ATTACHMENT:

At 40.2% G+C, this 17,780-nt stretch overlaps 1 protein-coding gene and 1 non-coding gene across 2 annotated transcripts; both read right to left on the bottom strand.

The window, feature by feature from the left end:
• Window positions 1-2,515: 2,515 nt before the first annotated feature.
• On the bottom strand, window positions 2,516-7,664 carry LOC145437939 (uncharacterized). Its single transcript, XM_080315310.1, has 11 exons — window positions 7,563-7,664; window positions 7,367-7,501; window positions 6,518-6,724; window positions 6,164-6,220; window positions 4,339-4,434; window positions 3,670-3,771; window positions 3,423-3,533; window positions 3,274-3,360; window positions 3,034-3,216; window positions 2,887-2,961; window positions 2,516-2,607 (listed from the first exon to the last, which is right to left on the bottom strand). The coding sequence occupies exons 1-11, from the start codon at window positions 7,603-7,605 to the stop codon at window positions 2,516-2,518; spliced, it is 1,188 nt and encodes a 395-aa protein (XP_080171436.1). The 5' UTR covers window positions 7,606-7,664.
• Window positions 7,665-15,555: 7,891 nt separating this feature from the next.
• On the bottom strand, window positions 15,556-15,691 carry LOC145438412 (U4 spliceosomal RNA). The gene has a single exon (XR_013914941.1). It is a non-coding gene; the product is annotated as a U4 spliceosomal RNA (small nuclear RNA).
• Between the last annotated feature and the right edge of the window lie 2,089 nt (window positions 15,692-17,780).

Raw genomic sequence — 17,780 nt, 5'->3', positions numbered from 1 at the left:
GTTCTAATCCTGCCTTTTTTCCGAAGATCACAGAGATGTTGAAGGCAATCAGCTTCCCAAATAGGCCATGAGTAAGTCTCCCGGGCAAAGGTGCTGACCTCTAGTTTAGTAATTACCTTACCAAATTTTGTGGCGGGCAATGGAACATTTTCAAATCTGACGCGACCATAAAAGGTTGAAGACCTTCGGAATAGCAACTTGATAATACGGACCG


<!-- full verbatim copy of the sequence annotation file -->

At 40.2% G+C, this 17,780-nt stretch overlaps 1 protein-coding gene and 1 non-coding gene across 2 annotated transcripts; both read right to left on the bottom strand.

The window, feature by feature from the left end:
• Window positions 1-2,515: 2,515 nt before the first annotated feature.
• On the bottom strand, window positions 2,516-7,664 carry LOC145437939 (uncharacterized). Its single transcript, XM_080315310.1, has 11 exons — window positions 7,563-7,664; window positions 7,367-7,501; window positions 6,518-6,724; window positions 6,164-6,220; window positions 4,339-4,434; window positions 3,670-3,771; window positions 3,423-3,533; window positions 3,274-3,360; window positions 3,034-3,216; window positions 2,887-2,961; window positions 2,516-2,607 (listed from the first exon to the last, which is right to left on the bottom strand). The coding sequence occupies exons 1-11, from the start codon at window positions 7,603-7,605 to the stop codon at window positions 2,516-2,518; spliced, it is 1,188 nt and encodes a 395-aa protein (XP_080171436.1). The 5' UTR covers window positions 7,606-7,664.
• Window positions 7,665-15,555: 7,891 nt separating this feature from the next.
• On the bottom strand, window positions 15,556-15,691 carry LOC145438412 (U4 spliceosomal RNA). The gene has a single exon (XR_013914941.1). It is a non-coding gene; the product is annotated as a U4 spliceosomal RNA (small nuclear RNA).
• Between the last annotated feature and the right edge of the window lie 2,089 nt (window positions 15,692-17,780).

Raw genomic sequence — 17,780 nt, 5'->3', positions numbered from 1 at the left:
GTTCTAATCCTGCCTTTTTTCCGAAGATCACAGAGATGTTGAAGGCAATCAGCTTCCCAAATAGGCCATGAGTAAGTCTCCCGGGCAAAGGTGCTGACCTCTAGTTTAGTAATTACCTTACCAAATTTTGTGGCGGGCAATGGAACATTTTCAAATCTGACGCGACCATAAAAGGTTGAAGACCTTCGGAATAGCAACTTGATAATACGGACCG